DailyDirt: Memories Are Not As Reliable As They Used To Be

from the urls-we-dig-up dept

Normally, when we remember something, we can estimate how reliable our memory is — but not always. Sometimes it’s hard to know if a particular memory is actually true. Our brains can forget details and fabricate things to fill in the gaps. More and more psychological studies seem to suggest that our memories are far more flexible than we might like them to be. Implanting fake memories isn’t as hard as it sounds, and in the future, the movie Eternal Sunshine of the Spotless Mind might seem less far-fetched. Here are just a few things you might want to remember about remembering.

If you’d like to read more awesome and interesting stuff, check out this unrelated (but not entirely random!) Techdirt post via StumbleUpon.

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Comments on “DailyDirt: Memories Are Not As Reliable As They Used To Be”

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8 Comments
Binko Barnes (profile) says:

Every person I’ve ever met massively underestimates the degree to which the subconscious mind re-organizes and alters perceptions and memories in order to protect and bolster the self.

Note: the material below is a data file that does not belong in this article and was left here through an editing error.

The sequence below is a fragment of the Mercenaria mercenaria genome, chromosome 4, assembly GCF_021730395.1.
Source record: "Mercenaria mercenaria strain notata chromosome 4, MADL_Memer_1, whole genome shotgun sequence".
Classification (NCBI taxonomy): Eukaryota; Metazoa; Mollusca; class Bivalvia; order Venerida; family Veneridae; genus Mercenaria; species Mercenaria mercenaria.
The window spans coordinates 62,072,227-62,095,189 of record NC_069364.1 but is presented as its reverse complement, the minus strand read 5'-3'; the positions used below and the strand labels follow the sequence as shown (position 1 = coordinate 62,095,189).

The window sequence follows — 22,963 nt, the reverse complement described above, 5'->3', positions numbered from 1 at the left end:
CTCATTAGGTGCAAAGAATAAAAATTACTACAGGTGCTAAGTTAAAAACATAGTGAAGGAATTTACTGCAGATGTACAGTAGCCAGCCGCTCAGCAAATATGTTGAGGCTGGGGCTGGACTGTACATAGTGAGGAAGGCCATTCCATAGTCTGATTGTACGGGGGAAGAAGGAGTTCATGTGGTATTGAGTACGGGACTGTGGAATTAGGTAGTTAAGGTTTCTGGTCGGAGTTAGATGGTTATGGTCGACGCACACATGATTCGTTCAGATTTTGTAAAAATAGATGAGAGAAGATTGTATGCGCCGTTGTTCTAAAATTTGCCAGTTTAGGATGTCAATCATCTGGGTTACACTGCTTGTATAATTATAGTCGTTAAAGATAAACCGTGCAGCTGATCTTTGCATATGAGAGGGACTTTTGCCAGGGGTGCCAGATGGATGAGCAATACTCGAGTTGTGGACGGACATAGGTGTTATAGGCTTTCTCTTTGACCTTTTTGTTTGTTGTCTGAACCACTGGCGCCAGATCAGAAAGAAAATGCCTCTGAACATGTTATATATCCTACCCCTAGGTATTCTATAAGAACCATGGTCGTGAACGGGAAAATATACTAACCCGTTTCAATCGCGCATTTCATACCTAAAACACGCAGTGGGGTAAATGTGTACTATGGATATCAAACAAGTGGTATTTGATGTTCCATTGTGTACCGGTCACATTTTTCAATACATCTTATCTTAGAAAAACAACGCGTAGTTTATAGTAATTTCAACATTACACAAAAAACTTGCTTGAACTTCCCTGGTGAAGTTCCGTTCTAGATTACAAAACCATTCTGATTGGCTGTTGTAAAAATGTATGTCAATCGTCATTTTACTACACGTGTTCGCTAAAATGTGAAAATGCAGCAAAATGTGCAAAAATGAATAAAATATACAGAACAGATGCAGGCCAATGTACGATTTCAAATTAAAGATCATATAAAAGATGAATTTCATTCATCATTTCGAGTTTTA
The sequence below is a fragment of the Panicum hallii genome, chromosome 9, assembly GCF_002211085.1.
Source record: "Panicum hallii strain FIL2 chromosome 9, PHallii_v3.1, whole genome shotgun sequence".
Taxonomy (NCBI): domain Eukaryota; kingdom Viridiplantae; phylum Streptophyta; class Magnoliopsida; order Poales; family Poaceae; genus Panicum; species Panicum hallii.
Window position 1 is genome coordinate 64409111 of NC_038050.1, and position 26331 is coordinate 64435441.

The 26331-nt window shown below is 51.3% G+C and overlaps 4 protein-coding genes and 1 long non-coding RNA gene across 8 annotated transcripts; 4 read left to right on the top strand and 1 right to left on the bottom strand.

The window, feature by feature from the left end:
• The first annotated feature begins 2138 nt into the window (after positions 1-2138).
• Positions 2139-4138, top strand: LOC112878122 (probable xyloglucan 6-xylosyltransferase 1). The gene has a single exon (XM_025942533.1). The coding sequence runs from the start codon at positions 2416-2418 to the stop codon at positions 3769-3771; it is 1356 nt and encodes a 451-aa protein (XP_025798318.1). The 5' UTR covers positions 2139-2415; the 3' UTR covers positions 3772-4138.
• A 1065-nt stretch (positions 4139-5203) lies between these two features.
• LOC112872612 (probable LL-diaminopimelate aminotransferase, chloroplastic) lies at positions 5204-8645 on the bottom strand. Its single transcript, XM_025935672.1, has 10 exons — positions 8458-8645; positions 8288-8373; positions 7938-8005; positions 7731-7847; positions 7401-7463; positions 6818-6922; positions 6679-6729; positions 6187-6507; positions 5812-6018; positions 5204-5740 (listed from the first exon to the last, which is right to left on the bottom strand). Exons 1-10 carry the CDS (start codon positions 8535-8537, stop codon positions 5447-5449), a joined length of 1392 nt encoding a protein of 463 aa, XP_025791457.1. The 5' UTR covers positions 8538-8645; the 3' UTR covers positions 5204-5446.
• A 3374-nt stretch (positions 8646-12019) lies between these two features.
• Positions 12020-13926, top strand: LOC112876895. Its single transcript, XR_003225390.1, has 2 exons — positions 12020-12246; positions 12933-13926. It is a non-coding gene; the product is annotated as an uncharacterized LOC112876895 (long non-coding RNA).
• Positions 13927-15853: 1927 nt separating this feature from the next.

People tend to think of the mind as some kind of computing device that calculates things and stores memories. In reality it is an organ that has evolved with one purpose – to protect it’s host and make it feel secure, even if it means warping our view of reality.

aldestrawk says:

stress and memory

The linked article about traumatic experiences and memory is incorrect. I haven’t read anything by the psychologist whose research the article is about, so it might be the author, and not the psychologist, got things a little wrong. Research in neurophysiology shows that stressful events are more memorable as stress hormones increase the ability of the hippocampus to lay down new memories. That doesn’t mean that those memories are particularly accurate and this is where the confusion might have originated.

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